The basic underlying architecture consistent across both solutions.

Garden-side client architecture

The garden care devices — both the CNC rig and individual plant-care sensor/sprinklers — are optimized for their specific role monitoring sensors and controlling the actuators used to move the arm, trigger the water and fertilizer delivery mechanisms, and collect camera footage.

The specific hardware and software platforms you select for this component will be determined by your specific needs. Colt’s “home-made” CNC machine is driven by a Raspberry Pi, while Reto’s per-plant devices are built on micro-controller like the ESP32.

In any case, you don’t want to connect the plant-adjacent hardware directly to the cloud. Reto’s solution includes multiple devices connected together in a Bluetooth mesh, while even Colt’s CNC system may include multiple CNC devices in each location — so we connect each device wirelessly to a “hub” built using Android Things.

Why Android Things? Android Things is designed to build connected devices using the powerful development tools and APIs used to build apps for Android within Android Studio. Reto and Colt are both experienced Android developers, so this is a big shortcut for them, but you can use any language / SDK supported by the underlying hardware platform.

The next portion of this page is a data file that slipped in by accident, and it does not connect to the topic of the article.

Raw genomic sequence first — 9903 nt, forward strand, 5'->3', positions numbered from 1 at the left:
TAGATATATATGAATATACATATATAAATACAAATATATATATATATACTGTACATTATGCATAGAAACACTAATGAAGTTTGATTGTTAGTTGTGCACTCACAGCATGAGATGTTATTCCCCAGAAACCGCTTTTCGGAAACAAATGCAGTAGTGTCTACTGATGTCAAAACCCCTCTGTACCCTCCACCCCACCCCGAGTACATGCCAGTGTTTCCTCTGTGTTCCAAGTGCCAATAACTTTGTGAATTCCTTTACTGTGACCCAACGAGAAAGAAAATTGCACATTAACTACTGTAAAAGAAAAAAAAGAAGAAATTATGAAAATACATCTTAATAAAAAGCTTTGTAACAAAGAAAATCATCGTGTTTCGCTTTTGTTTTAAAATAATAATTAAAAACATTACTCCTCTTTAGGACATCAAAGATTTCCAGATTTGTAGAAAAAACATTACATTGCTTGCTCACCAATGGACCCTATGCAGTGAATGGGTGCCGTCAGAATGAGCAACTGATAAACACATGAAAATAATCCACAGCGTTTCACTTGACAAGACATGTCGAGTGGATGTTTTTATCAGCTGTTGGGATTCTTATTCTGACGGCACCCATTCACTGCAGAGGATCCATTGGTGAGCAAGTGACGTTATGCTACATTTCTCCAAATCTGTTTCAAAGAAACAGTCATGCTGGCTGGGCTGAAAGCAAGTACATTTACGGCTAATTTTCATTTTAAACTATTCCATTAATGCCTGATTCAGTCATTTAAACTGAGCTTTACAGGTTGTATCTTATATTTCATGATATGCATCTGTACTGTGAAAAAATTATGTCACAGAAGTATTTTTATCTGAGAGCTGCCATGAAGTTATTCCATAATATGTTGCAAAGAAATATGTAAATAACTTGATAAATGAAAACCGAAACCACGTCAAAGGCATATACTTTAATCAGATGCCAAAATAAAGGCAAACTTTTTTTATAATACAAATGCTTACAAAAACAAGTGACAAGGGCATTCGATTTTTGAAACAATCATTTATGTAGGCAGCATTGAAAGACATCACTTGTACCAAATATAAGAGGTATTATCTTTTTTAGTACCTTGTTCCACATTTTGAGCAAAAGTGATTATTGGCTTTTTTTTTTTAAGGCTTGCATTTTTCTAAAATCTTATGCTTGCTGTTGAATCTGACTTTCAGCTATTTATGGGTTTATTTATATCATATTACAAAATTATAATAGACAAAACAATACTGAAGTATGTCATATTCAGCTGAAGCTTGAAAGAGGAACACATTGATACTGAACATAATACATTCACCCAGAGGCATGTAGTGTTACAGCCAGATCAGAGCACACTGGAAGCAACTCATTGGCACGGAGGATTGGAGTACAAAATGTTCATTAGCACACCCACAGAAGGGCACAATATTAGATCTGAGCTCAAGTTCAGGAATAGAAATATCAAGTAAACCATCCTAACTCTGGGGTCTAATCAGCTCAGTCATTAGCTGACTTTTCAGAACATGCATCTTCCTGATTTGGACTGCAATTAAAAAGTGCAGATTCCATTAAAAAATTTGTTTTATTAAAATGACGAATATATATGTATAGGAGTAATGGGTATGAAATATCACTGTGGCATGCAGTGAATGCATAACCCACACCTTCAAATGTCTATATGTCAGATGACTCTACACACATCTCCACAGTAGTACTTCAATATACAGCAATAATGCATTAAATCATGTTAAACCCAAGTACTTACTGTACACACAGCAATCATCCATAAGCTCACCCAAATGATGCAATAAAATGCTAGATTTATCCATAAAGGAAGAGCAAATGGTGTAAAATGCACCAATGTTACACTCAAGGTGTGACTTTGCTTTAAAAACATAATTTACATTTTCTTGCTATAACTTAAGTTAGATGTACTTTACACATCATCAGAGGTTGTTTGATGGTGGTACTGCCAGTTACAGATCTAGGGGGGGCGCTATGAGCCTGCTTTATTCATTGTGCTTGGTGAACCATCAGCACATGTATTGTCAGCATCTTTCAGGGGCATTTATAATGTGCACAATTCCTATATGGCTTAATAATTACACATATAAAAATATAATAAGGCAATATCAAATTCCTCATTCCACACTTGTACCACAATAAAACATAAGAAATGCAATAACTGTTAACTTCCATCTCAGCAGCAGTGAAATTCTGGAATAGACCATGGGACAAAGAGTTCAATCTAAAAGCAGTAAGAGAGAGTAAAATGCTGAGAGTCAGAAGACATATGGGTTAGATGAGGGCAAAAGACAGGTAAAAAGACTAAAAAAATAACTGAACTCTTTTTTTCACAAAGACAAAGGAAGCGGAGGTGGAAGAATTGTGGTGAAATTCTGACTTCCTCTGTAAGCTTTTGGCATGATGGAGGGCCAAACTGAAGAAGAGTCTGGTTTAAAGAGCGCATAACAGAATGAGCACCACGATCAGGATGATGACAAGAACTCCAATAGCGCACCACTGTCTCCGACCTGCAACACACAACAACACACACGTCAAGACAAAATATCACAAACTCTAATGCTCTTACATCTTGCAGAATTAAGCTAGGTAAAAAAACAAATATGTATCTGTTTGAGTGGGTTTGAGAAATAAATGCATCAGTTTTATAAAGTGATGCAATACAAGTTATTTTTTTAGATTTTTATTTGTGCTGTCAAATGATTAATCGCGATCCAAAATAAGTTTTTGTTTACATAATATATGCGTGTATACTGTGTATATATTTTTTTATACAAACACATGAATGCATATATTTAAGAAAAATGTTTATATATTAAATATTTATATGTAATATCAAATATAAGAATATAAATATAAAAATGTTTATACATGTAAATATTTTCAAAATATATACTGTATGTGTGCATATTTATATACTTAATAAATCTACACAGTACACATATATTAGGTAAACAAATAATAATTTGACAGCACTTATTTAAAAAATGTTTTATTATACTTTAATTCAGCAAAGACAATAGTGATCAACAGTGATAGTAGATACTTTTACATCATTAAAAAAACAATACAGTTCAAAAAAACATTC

The Garden Hub serves as the single point-of-contact between garden device(s) and the cloud-based service, and as such serves two purposes. It:

  • collects and aggregates the readings from all available sensors and cameras, and uploads them to the cloud for analysis.
  • controls the behavior and operation of each garden device (usually based on the results of the cloud analysis.)

To control the operation of each garden device, each hub begins with a set of default garden care instructions, which are updated as needed. The default and current settings are all stored locally, ensuring full offline support so that losing connectivity won’t prevent the garden being watered.

One solution for local offline support is using the Firebase Real-time Database, which is well supported by Android Things and, as well as offline support, can provide auto-synchronization with our server and client implementation.